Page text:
|‘I’m very disappointed,’ said Councilor Salvatore LaMattina, who represents the North End on the City Council.|
Trucking of risky material resuming
US lifts Boston’s restrictions on hazardous loads
Starting Monday, trucks carrying hazardous materials will once again be allowed to rumble along crowded Boston streets at all hours, after federal officials voided the city’s four-year ban this week and chastised state and local officials for failing to justify the restrictions as required by federal law.
The decision has outraged city officials, who contend it will jeopardize public safety by putting hazardous and flammable materials such as gasoline, munitions, and propane in closer proximity to residents and drivers inching along congested streets during rush hour.
“It’s an enormous safety concern,’’ said Thomas J. Tinlin, Boston’s transportation commissioner, who has been warning police officers and firefighters to prepare for as many as 200 trucks a day on downtown streets. “It flies in the face of all we have been hearing from our federal government about, ‘Be alert, be ready, and be smart.’ ’’
Trucking industry officials say the decision will not put the public at risk, pointing out that the ban was lifted only because the city failed, after four years, to formally make its case for the restrictions.
The Federal Motor Carrier Safety Administration issued the decision this week after warning the city in November that it had six months to complete a safety analysis of the ban or see it voided. The city failed to meet that deadline, and federal officials rejected its request for a nine-month extension.
“We have the same interest in providing for the proper safety of the passage of hazardous materials,’’ said Anne Lynch, executive director of the Massachusetts Motor Transportation Association. “We just want to make sure the process for analyzing the safest route is taken.’’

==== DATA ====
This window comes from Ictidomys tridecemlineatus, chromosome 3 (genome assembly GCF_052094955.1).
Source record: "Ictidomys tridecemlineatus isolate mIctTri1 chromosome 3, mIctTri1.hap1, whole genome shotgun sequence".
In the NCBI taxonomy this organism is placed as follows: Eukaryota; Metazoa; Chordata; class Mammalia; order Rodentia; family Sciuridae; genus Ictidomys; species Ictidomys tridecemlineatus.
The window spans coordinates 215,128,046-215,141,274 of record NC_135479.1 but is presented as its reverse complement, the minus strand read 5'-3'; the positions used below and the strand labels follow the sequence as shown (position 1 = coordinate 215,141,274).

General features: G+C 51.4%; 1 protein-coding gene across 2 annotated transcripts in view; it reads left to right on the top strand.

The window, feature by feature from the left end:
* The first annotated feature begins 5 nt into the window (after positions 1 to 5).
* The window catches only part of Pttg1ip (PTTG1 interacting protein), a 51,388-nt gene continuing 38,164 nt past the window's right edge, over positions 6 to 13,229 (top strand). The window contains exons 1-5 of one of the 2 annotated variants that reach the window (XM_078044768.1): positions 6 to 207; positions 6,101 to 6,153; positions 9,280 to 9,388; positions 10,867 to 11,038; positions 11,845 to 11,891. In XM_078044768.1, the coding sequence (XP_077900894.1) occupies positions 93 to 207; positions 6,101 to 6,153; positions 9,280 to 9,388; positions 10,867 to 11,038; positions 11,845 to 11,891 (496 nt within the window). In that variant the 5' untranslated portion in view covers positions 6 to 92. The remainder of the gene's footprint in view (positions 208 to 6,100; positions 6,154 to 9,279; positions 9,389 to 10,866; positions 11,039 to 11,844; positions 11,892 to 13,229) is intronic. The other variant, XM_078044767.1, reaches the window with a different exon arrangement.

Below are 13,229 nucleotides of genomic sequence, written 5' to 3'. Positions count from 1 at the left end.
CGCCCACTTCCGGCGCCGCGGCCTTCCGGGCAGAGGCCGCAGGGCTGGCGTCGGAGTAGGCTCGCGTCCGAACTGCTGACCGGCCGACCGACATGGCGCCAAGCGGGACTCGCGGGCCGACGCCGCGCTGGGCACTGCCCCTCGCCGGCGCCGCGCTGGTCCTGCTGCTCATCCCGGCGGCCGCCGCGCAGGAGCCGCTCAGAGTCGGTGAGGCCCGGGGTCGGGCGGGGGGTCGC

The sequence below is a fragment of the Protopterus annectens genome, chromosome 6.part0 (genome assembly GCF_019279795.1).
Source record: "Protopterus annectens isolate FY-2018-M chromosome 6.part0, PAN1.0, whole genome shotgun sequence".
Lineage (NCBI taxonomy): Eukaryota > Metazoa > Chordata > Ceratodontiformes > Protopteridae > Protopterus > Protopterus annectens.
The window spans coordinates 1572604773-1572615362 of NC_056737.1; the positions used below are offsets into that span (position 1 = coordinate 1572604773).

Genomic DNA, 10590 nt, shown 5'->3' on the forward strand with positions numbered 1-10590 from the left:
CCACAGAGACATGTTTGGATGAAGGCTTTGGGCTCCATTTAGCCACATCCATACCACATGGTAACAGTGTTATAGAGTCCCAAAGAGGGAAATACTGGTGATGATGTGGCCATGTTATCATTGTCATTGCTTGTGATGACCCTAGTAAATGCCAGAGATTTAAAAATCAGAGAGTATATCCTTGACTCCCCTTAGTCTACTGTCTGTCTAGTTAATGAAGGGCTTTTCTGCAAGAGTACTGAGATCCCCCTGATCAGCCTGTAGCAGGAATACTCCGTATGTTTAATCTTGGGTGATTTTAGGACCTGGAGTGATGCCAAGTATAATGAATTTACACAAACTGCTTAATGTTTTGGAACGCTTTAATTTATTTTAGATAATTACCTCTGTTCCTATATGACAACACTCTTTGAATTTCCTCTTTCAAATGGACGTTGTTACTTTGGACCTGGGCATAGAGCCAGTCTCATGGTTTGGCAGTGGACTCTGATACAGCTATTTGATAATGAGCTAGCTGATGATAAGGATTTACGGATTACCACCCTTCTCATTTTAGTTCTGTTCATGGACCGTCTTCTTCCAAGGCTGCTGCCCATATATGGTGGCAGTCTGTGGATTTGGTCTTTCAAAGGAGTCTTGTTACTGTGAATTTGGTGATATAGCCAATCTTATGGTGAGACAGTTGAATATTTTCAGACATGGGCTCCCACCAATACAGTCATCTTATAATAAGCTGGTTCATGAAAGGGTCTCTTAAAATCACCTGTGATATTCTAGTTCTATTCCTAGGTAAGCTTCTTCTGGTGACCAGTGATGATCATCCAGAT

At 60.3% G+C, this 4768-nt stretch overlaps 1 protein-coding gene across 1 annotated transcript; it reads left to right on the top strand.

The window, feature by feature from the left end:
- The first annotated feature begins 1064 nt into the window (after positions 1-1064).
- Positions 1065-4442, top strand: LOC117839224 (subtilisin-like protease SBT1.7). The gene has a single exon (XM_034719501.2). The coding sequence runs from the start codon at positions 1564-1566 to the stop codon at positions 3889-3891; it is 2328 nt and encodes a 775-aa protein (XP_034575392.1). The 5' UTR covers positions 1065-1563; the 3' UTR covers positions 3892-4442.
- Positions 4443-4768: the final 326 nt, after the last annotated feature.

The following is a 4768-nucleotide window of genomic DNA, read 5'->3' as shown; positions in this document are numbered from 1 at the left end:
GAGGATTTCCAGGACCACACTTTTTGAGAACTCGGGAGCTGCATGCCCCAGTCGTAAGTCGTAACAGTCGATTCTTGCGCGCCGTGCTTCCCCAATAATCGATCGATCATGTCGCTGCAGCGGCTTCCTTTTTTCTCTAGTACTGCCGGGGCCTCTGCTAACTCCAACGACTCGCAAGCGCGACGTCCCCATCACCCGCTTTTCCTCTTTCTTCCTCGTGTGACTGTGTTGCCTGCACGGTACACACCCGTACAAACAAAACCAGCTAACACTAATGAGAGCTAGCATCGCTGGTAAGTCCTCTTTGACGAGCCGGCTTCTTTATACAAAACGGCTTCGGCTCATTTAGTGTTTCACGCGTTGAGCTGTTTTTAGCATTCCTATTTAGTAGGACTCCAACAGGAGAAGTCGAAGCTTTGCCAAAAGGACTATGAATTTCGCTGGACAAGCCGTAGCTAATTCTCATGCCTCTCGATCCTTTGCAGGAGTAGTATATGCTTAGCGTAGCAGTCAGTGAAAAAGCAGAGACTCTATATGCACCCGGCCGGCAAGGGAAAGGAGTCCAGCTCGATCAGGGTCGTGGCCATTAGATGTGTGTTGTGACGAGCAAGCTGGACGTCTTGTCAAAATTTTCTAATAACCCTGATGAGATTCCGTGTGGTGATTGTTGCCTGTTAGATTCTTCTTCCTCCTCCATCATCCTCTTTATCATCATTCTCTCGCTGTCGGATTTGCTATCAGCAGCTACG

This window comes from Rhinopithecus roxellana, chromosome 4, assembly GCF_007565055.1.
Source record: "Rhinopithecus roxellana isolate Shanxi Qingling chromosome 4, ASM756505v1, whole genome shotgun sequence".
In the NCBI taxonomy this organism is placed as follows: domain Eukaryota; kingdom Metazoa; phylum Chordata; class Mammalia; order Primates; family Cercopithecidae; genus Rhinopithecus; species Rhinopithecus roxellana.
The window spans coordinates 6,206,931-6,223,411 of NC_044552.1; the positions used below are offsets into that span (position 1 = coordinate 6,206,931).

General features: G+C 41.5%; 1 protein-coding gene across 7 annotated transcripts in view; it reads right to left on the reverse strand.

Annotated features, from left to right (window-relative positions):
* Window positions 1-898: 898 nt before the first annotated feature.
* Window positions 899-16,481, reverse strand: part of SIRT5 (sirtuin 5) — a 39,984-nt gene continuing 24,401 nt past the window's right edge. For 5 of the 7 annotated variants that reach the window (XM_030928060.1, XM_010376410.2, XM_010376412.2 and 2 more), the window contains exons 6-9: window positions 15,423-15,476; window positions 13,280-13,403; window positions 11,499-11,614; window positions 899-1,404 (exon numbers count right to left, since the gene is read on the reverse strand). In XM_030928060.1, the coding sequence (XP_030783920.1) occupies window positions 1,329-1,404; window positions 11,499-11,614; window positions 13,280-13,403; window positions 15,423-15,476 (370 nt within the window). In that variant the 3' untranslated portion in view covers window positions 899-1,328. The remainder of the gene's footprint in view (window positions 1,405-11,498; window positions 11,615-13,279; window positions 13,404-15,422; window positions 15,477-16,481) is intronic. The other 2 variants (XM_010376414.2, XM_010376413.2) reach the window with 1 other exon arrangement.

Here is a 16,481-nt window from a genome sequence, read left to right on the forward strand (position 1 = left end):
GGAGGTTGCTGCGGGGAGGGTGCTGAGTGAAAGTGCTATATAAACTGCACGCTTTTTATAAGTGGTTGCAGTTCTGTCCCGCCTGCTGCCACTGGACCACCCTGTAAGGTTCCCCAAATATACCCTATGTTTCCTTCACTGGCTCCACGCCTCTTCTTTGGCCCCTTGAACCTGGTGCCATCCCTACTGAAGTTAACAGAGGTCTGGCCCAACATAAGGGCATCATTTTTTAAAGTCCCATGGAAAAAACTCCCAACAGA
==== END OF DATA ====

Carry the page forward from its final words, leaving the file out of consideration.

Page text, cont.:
The decision means that trucks carrying hazardous materials to other communities will no longer be banned from traveling through the city between 7 a.m. and 6 p.m. In addition, it will change the route they must take through Boston.
Currently, trucks carrying hazardous materials must take the Charlestown Bridge, Cross Street, and the Greenway to Interstate 93. Starting next week, the route will shift, forcing them onto Commercial Street in the North End. That has angered North End residents and elected officials.
“I’m very disappointed,’’ said Councilor Salvatore LaMattina, who represents the North End. “There’s a lot of people on Commercial Street, and there’s a lot of kids and parks and pools and playgrounds in that area.’’
City officials also argue that trucks are more likely to speed on Commercial Street because it has fewer traffic lights than Cross Street. North End residents say the trucks will be yet another cause for worry, compounding the threat from liquefied natural gas tankers entering Boston Harbor.
“No one cares for the benefit of our health here,’’ said Janet Gilardi, 65, a lifelong North End resident who lives about two blocks from Commercial Street. “They just shove things down our throats.’’
Richard Moskowitz, vice president of the American Trucking Association, said the decision could increase public safety because the restriction currently forces trucks leaving the region’s main fuel depot in Everett to travel north to interstates to reach points south of Boston, extending a trip to Milton, for example, roughly sixfold to 42 miles.
“By taking the most direct route, you’re reducing the number of vehicle miles traveled and reducing the likelihood a truck will be involved in an incident,’’ he said.
He said that giving truckers the ability to cut through Boston during the daytime will also reduce fuel consumption and emissions.
The city’s trucking restrictions date to 2006, when the city instituted the rules under pressure from House Speaker Salvatore F. DiMasi, a Commercial Street resident, and his North End neighbors.
Then, in November, the Federal Motor Carrier Safety Administration ruled that the restrictions were illegal because city officials had not completed the required analysis of their impact on public safety and surrounding communities.
The federal government gave the city six months to perform the analysis, an unprecedented grace period, according to federal officials. In March, however, the city requested more time to complete its study.
Anne S. Ferro, chief of the Motor Carrier Safety Administration, rejected the city’s request, telling city and state officials in a letter Monday that they had “failed to show that they have taken significant measures to achieve compliance with the federal standards.’’
Tinlin said city officials had hired a consulting firm, which performed a “preliminary risk assessment’’ of the city’s truck rules and had hired a second firm to “make it bulletproof.’’
Tinlin said the city will continue its analysis in hope of eventually justifying its restrictions to the federal government.
“We’re hoping [the federal government] will realize they’re being completely unreasonable with arbitrary timelines and look at the good work that has gone into this,’’ Tinlin said.
Michael Levenson can be reached at firstname.lastname@example.org.